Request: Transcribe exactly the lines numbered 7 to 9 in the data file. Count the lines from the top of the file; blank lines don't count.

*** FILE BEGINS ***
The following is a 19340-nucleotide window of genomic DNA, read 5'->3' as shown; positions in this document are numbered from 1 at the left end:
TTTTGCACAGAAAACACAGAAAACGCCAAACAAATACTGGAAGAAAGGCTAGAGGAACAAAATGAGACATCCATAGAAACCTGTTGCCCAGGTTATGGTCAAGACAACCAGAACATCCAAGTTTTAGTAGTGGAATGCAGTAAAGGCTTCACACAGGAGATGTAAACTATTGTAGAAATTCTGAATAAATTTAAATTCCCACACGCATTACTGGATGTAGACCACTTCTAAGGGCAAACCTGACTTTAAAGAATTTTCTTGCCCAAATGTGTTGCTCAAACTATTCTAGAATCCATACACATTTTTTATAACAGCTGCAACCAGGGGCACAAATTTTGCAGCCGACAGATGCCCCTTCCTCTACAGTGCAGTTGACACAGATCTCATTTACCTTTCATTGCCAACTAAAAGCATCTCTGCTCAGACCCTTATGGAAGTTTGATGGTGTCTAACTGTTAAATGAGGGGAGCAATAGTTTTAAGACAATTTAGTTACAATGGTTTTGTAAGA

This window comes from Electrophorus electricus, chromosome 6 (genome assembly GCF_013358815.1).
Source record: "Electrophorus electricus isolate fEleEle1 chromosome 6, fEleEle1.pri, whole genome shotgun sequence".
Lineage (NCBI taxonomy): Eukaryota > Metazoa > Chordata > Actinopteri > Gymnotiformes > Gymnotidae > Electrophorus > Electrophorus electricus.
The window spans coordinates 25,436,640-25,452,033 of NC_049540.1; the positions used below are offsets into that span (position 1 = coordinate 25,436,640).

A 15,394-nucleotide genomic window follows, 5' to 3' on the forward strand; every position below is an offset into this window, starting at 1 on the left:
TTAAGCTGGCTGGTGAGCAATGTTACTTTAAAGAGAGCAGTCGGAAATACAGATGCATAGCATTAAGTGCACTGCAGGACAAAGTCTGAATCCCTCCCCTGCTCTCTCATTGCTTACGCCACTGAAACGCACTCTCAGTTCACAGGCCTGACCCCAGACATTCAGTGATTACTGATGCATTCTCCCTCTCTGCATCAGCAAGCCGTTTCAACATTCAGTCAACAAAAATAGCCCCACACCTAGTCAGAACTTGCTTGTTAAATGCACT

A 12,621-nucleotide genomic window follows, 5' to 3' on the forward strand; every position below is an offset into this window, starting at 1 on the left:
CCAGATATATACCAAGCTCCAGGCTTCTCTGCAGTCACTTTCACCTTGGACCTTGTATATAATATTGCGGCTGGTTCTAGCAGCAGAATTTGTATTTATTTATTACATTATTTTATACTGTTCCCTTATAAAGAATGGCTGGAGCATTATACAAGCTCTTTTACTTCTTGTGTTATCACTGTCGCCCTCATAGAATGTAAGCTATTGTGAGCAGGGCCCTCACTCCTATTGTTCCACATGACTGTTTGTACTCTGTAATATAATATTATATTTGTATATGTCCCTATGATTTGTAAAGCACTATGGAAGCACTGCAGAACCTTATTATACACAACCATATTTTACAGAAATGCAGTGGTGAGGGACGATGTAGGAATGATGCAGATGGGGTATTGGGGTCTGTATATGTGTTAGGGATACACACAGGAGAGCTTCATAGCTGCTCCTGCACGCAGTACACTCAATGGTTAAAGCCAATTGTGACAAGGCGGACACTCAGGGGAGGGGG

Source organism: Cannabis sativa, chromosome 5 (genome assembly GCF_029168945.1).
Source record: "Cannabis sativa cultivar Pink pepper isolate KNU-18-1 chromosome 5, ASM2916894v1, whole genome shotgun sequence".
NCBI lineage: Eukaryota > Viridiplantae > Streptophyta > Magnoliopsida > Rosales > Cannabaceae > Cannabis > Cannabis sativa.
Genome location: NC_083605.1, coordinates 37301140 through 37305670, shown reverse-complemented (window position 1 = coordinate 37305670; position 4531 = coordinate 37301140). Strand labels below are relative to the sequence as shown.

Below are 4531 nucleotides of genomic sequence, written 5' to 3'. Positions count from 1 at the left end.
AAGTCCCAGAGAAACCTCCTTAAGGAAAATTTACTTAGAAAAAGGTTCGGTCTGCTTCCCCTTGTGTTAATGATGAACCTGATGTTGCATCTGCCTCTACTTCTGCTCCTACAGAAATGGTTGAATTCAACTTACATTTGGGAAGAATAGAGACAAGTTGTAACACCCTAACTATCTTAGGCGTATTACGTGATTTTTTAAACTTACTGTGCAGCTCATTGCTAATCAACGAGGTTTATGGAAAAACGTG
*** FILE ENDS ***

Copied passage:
A 15,394-nucleotide genomic window follows, 5' to 3' on the forward strand; every position below is an offset into this window, starting at 1 on the left:
TTAAGCTGGCTGGTGAGCAATGTTACTTTAAAGAGAGCAGTCGGAAATACAGATGCATAGCATTAAGTGCACTGCAGGACAAAGTCTGAATCCCTCCCCTGCTCTCTCATTGCTTACGCCACTGAAACGCACTCTCAGTTCACAGGCCTGACCCCAGACATTCAGTGATTACTGATGCATTCTCCCTCTCTGCATCAGCAAGCCGTTTCAACATTCAGTCAACAAAAATAGCCCCACACCTAGTCAGAACTTGCTTGTTAAATGCACT

A 12,621-nucleotide genomic window follows, 5' to 3' on the forward strand; every position below is an offset into this window, starting at 1 on the left: